Project description:The budding yeast Polo-like kinase Cdc5 is a key regulator of many mitotic events. Cdc5 coordinates its functions spatially and temporally by changing its localization during the cell cycle: Cdc5 is imported into the nucleus in G2 phase and released to the cytoplasm in anaphase, where it accumulates at the bud neck. Cdc5 also localizes to the spindle pole bodies (SPBs) from S phase until the end of mitosis. Whether Cdc5 changes its SPB population during the cell cycle is not known. We find that Cdc5 localizes to distinct SPB subpopulations, depending on the mitotic stage. Cdc5 localizes to the nuclear side of the SPBs during metaphase and early anaphase and to the cytoplasmic surface of the SPBs during late anaphase. Cdc14 is necessary to relocalize Cdc5 from the nuclear SPB plaque. Accumulation of Cdc5 at the daughter SPB in late anaphase is controlled by Bfa1. We also show that Cdc5 and Bfa1 are found in spatially distinct locations at the SPBs during G2/M arrest after DNA damage. Collectively our data reveal that Cdc5 is a dynamic component of the SPBs during mitosis and provide new insight into its regulation during both late mitotic events and DNA damage-induced G2/M arrest.
Project description:Cytoplasmic microtubules (cMT) control mitotic spindle positioning in many organisms, and are therefore pivotal for successful cell division. Despite its importance, the temporal control of cMT formation remains poorly understood. Here we show that unlike the best-studied yeast <i>Saccharomyces cerevisiae</i>, position of pre-anaphase nucleus is not strongly biased toward bud neck in <i>Ogataea polymorpha</i> and the regulation of spindle positioning becomes active only shortly before anaphase. This is likely due to the unstable property of cMTs compared to those in <i>S. cerevisiae</i>. Furthermore, we show that cMT nucleation/anchoring is restricted at the level of recruitment of the ?-tubulin complex receptor, Spc72, to spindle pole body (SPB), which is regulated by the polo-like kinase Cdc5. Additionally, electron microscopy revealed that the cytoplasmic side of SPB is structurally different between G1 and anaphase. Thus, polo-like kinase dependent recruitment of ?-tubulin receptor to SPBs determines the timing of spindle orientation in <i>O. polymorpha.</i>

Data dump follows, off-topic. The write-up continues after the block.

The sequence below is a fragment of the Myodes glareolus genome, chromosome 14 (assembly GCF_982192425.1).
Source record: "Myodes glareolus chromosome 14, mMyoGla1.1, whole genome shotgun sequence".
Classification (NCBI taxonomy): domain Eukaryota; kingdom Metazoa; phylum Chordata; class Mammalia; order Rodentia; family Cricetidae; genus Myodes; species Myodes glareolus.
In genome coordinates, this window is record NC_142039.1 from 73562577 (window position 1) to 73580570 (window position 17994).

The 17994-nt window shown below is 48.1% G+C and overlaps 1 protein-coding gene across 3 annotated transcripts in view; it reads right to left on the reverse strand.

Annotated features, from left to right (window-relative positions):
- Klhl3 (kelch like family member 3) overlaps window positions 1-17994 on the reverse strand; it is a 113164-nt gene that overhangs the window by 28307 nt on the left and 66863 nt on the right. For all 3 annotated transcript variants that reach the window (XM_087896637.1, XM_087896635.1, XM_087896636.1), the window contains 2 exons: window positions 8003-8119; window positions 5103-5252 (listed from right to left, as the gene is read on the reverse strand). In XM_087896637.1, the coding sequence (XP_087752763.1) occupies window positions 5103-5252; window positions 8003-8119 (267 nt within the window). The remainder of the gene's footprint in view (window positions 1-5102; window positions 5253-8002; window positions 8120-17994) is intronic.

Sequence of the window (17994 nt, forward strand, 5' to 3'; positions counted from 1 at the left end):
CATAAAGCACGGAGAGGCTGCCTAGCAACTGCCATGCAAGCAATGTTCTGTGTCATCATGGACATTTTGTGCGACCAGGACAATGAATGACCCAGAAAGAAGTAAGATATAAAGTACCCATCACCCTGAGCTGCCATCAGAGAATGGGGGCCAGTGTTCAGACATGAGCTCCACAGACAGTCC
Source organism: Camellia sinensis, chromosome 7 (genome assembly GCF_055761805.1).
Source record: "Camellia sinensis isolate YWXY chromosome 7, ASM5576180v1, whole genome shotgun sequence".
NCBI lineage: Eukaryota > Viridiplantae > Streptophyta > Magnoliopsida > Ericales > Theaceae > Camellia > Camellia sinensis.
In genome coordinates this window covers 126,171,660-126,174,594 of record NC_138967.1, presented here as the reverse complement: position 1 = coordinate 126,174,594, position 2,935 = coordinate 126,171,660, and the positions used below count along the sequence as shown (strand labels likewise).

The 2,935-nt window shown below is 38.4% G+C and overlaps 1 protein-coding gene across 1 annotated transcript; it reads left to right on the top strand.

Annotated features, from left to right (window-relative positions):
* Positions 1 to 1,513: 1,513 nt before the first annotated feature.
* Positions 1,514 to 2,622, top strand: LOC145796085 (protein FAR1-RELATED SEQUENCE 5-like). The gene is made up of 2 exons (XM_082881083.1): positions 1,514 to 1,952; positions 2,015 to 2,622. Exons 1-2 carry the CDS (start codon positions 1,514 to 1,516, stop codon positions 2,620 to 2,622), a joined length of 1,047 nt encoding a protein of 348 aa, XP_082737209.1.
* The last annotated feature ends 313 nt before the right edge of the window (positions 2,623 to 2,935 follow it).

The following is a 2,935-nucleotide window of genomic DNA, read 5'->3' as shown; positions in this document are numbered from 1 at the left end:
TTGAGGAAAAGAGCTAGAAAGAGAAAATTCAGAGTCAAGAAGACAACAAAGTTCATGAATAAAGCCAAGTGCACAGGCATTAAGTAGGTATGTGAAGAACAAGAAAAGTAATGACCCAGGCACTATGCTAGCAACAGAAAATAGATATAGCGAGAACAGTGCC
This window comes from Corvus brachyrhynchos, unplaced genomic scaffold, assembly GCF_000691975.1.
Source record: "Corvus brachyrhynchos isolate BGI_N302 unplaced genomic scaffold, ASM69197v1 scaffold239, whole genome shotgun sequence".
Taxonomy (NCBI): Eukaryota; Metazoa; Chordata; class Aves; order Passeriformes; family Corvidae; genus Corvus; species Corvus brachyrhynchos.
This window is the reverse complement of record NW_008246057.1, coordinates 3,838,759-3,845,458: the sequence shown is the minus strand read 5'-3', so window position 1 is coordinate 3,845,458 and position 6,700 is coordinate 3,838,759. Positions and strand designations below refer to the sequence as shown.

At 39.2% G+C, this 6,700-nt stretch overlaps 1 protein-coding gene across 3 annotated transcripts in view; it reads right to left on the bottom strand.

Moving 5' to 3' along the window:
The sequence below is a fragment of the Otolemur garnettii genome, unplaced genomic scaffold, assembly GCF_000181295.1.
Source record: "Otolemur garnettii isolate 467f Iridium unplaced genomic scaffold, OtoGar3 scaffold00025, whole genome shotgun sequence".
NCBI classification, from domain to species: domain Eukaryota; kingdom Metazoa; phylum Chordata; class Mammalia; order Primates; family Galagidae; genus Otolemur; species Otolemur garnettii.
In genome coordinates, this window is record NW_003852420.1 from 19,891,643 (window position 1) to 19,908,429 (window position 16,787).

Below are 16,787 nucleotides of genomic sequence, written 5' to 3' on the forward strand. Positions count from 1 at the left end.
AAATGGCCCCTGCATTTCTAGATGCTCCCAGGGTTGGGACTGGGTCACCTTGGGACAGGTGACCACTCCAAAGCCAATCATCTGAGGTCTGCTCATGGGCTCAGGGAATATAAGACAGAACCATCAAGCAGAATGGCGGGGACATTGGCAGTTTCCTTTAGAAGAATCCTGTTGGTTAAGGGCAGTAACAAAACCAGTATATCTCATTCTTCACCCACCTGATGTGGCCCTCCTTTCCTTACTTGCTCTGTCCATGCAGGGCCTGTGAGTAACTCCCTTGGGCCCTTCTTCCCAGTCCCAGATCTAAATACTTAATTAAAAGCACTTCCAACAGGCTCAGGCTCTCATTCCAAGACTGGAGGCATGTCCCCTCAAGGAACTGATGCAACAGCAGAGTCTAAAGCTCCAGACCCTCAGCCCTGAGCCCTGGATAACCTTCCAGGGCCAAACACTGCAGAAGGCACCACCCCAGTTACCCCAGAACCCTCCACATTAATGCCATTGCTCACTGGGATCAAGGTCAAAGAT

Project description:The mitotic exit network (MEN) is a spindle pole body (SPB)-associated, GTPase-driven signaling cascade that controls mitotic exit. The inhibitory Bfa1-Bub2 GTPase-activating protein (GAP) only associates with the daughter SPB (dSPB), raising the question as to how the MEN is regulated on the mother SPB (mSPB). Here, we show mutual regulation of cyclin-dependent kinase 1 (Cdk1) and the MEN. In early anaphase Cdk1 becomes recruited to the mSPB depending on the activity of the MEN kinase Cdc15. Conversely, Cdk1 negatively regulates binding of Cdc15 to the mSPB. In addition, Cdk1 phosphorylates the Mob1 protein to inhibit the activity of Dbf2-Mob1 kinase that regulates Cdc14 phosphatase. Our data revise the understanding of the spatial regulation of the MEN. Although MEN activity in the daughter cells is controlled by Bfa1-Bub2, Cdk1 inhibits MEN activity at the mSPB. Consistent with this model, only triple mutants that lack BUB2 and the Cdk1 phosphorylation sites in Mob1 and Cdc15 show mitotic exit defects.